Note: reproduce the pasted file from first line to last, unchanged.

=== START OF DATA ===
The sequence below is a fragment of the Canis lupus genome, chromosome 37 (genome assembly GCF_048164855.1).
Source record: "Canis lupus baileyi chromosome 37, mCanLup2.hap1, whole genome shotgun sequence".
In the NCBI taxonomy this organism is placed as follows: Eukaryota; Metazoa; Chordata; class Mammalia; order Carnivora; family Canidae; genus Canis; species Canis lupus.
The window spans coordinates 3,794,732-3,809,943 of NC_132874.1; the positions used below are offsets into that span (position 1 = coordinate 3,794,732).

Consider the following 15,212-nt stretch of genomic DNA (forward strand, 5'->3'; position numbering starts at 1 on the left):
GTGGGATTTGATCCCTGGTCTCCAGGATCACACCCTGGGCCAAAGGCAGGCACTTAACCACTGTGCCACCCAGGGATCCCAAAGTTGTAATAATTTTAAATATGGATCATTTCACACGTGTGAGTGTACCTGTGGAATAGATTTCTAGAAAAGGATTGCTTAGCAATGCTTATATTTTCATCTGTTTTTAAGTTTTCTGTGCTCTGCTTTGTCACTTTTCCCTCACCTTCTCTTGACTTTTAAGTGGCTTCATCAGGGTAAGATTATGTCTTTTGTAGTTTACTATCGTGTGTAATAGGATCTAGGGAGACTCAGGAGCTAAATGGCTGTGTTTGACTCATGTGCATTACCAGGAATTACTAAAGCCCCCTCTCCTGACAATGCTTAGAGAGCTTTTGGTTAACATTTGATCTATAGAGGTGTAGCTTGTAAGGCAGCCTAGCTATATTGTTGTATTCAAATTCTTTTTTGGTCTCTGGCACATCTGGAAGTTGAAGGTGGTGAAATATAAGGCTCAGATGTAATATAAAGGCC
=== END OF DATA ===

The sequence below is a fragment of the Canis lupus genome, chromosome 37 (genome assembly GCF_048164855.1).
Source record: "Canis lupus baileyi chromosome 37, mCanLup2.hap1, whole genome shotgun sequence".
In the NCBI taxonomy this organism is placed as follows: Eukaryota; Metazoa; Chordata; class Mammalia; order Carnivora; family Canidae; genus Canis; species Canis lupus.
The window spans coordinates 3,794,732-3,809,943 of NC_132874.1; the positions used below are offsets into that span (position 1 = coordinate 3,794,732).

Consider the following 15,212-nt stretch of genomic DNA (forward strand, 5'->3'; position numbering starts at 1 on the left):
GTGGGATTTGATCCCTGGTCTCCAGGATCACACCCTGGGCCAAAGGCAGGCACTTAACCACTGTGCCACCCAGGGATCCCAAAGTTGTAATAATTTTAAATATGGATCATTTCACACGTGTGAGTGTACCTGTGGAATAGATTTCTAGAAAAGGATTGCTTAGCAATGCTTATATTTTCATCTGTTTTTAAGTTTTCTGTGCTCTGCTTTGTCACTTTTCCCTCACCTTCTCTTGACTTTTAAGTGGCTTCATCAGGGTAAGATTATGTCTTTTGTAGTTTACTATCGTGTGTAATAGGATCTAGGGAGACTCAGGAGCTAAATGGCTGTGTTTGACTCATGTGCATTACCAGGAATTACTAAAGCCCCCTCTCCTGACAATGCTTAGAGAGCTTTTGGTTAACATTTGATCTATAGAGGTGTAGCTTGTAAGGCAGCCTAGCTATATTGTTGTATTCAAATTCTTTTTTGGTCTCTGGCACATCTGGAAGTTGAAGGTGGTGAAATATAAGGCTCAGATGTAATATAAAGGCC